Categorising your PMS
Premenstrual syndrome (PMS) affects millions of Australian women every year. Globally, this psycho-neuro-endocrine disorder affects 71-73% of Western women and 23-24% of those in non-Western cultures.
The etiology of PMS is the consequence of complex and poorly understood connections between neurotransmitters, ovarian hormones and endogenous opioid peptides, as well as prostaglandins and the autonomic, circadian, peripheral and endocrine systems. Individual biological, genetic, psychological and sociocultural factors may also play a role in the severity of symptoms. Due to these complexities, PMS has now been categorised into 5 different subtypes:
- PMS-A (Anxiety)
- PMS-C (Cravings)
- PMS-H (Hyperhydration)
- PMS-D (Depression)
- PMS-P (Pain)
- Emotional lability
- Stress-induced sweating
Excess in oestrogen relative to progesterone is seen in this type of PMS. Oestrogen stimulates the brain by altering the ratio and levels of certain neurotransmitters (raises adrenalin, noradrenaline and serotonin and decreases levels of dopamine and phenylethylamine). This brain stimulation is where the symptoms of anxiety, nervous tension and mood swings are stemmed from. Excess oestrogen can block vitamin B6’s supportive actions on the body and cause blood sugar imbalances which also affect mood. Low progesterone can also leave you feeling anxious and irritated, bring about lower tolerance for stress, and cause sleep problems.
- Sugar cravings
- Increased appetite
- Increased sweating
PMS-C is driven by a hormonal imbalance with its exact mechanism not clearly understood. An increase in cellular capacity to bind insulin has been postulated and a deficiency of PGE1 is known to inhibit glucose-induced insulin production. The symptoms of this type of PMS are quite similar to hypoglycemia. Low serotonin levels have also been identified in these cases which can result in a craving for sweets because carbohydrates can temporarily increase serotonin levels (pleasure pathways).
- Despair and apathy
- Feelings of hopelessness
- Low libido
- Oedema of hands and feet (can extend to the limbs)
- Weight gain
- Breast tenderness and/or swelling
- Nipple sensitivity
PMS-H is where we see the most fluid retention brought about by stress, low magnesium and high oestrogen, disrupting the normal ACTH/Aldosterone axis. A vicious cycle can occur in which the high aldosterone level increases the renal output of magnesium, further raising the aldosterone level. The balance of oestrogen and progesterone can also influence our electrolyte and fluid balance via the kidneys’ sodium regulator known as the renin-angiotensin-aldosterone system (RAAS).
Oestrogen has the ability to stimulate RAAS by inducing angiotensinogen synthesis in the liver. This process is speculated to be the underlying cause of the menstrual symptoms of bloating and weight gain. Progesterone, on the other hand, exhibits anti-mineralocorticoid activity by competing with aldosterone at the receptor level. This may favourably impact menstrual-related bloating and weight gain. These effects are mediated by endogenous progesterone.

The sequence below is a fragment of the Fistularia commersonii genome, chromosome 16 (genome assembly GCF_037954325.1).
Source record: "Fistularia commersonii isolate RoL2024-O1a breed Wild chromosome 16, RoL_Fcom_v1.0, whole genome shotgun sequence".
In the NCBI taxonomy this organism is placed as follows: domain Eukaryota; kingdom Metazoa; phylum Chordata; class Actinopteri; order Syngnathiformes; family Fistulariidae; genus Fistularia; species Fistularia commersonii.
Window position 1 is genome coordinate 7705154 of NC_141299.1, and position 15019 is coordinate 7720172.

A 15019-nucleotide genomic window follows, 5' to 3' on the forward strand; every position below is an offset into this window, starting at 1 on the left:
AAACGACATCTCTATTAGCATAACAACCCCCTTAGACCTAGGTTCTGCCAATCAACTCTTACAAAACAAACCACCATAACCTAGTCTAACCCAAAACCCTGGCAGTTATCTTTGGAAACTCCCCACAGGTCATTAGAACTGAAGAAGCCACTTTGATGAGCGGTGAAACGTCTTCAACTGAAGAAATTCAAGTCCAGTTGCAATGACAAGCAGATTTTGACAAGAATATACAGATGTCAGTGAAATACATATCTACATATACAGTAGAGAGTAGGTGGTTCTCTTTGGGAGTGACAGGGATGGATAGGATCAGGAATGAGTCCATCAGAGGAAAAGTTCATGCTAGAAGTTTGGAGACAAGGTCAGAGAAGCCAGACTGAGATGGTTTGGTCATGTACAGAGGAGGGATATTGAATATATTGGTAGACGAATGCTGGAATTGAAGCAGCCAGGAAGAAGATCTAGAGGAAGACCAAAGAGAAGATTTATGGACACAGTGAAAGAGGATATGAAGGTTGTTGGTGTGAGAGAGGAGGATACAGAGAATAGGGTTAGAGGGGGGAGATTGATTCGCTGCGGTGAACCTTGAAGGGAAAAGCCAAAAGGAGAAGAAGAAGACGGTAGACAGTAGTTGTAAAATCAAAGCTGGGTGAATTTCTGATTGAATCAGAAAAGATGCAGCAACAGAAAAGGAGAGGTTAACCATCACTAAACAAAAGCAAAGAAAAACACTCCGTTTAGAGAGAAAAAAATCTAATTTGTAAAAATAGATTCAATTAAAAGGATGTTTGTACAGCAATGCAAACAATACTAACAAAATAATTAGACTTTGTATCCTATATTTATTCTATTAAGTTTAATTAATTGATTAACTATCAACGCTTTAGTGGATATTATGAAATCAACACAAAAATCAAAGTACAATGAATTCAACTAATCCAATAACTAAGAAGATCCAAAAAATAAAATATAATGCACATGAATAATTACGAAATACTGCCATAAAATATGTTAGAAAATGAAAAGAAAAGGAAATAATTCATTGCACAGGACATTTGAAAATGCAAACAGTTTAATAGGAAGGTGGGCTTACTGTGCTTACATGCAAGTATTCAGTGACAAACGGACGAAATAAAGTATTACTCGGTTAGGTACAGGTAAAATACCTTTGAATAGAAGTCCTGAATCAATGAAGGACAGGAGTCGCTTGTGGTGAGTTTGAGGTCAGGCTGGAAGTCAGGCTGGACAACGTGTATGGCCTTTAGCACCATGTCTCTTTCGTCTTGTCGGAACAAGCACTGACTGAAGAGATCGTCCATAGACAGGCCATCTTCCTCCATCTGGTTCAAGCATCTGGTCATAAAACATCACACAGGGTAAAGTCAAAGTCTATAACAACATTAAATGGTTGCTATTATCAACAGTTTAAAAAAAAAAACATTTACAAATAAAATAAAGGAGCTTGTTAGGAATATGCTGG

- Menstrual stomach cramping
- Aches and pains
- Lowered pain threshold
PMS-P (also known as dysmenorrhoea) is categorised as pain experienced just before and during a menstrual bleed. It typically peaks at the beginning of the period, with symptoms diminishing 48 hours after. However, it is common for symptoms to stay longer.
Symptoms of this PMS type include cramps due to distorted prostaglandin and leukotriene levels and a rise in vasopressin levels. These imbalances increase uterine resting tone, active pressure, and frequency of contractions, causing dysrhythmic uterine activity. Contractions diminish blood flow to the cells of the uterus and with a lack of oxygen, the cells increase ischemia and hypoxia of uterine tissues that trigger and heighten pain.
Getting to the bottom of things
Definitively categorising PMS can be difficult. There can be a mixture of a few types or even a possibility to present with all of the mentioned symptoms. Regardless, it is important to remember that any symptom is a little message your body is signalling to you that something isn’t quite right. PMS is common, but this doesn’t mean it has to be your ‘normal’ experience around menstruation time.
We do have several solutions for you.
- Try our free Happy Hormones 8-Week Program. Diet and lifestyle alone play a critical role in the severity and degree of PMS.
- Consider taking Happy Hormones and Happy Greens as a starting point if you need additional support for PMS.
- If you feel like you need more 1.1 support then we have our online clinic with our amazing team of women's health practitioners who can guide you towards the ideal treatment plan.
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Kendler, K. S., Karkowski, L. M., Corey, L. A., & Neale, M. C. (1998). Longitudinal population-based twin study of retrospectively reported premenstrual symptoms and lifetime major depression. American Journal of Psychiatry, (9). 1234
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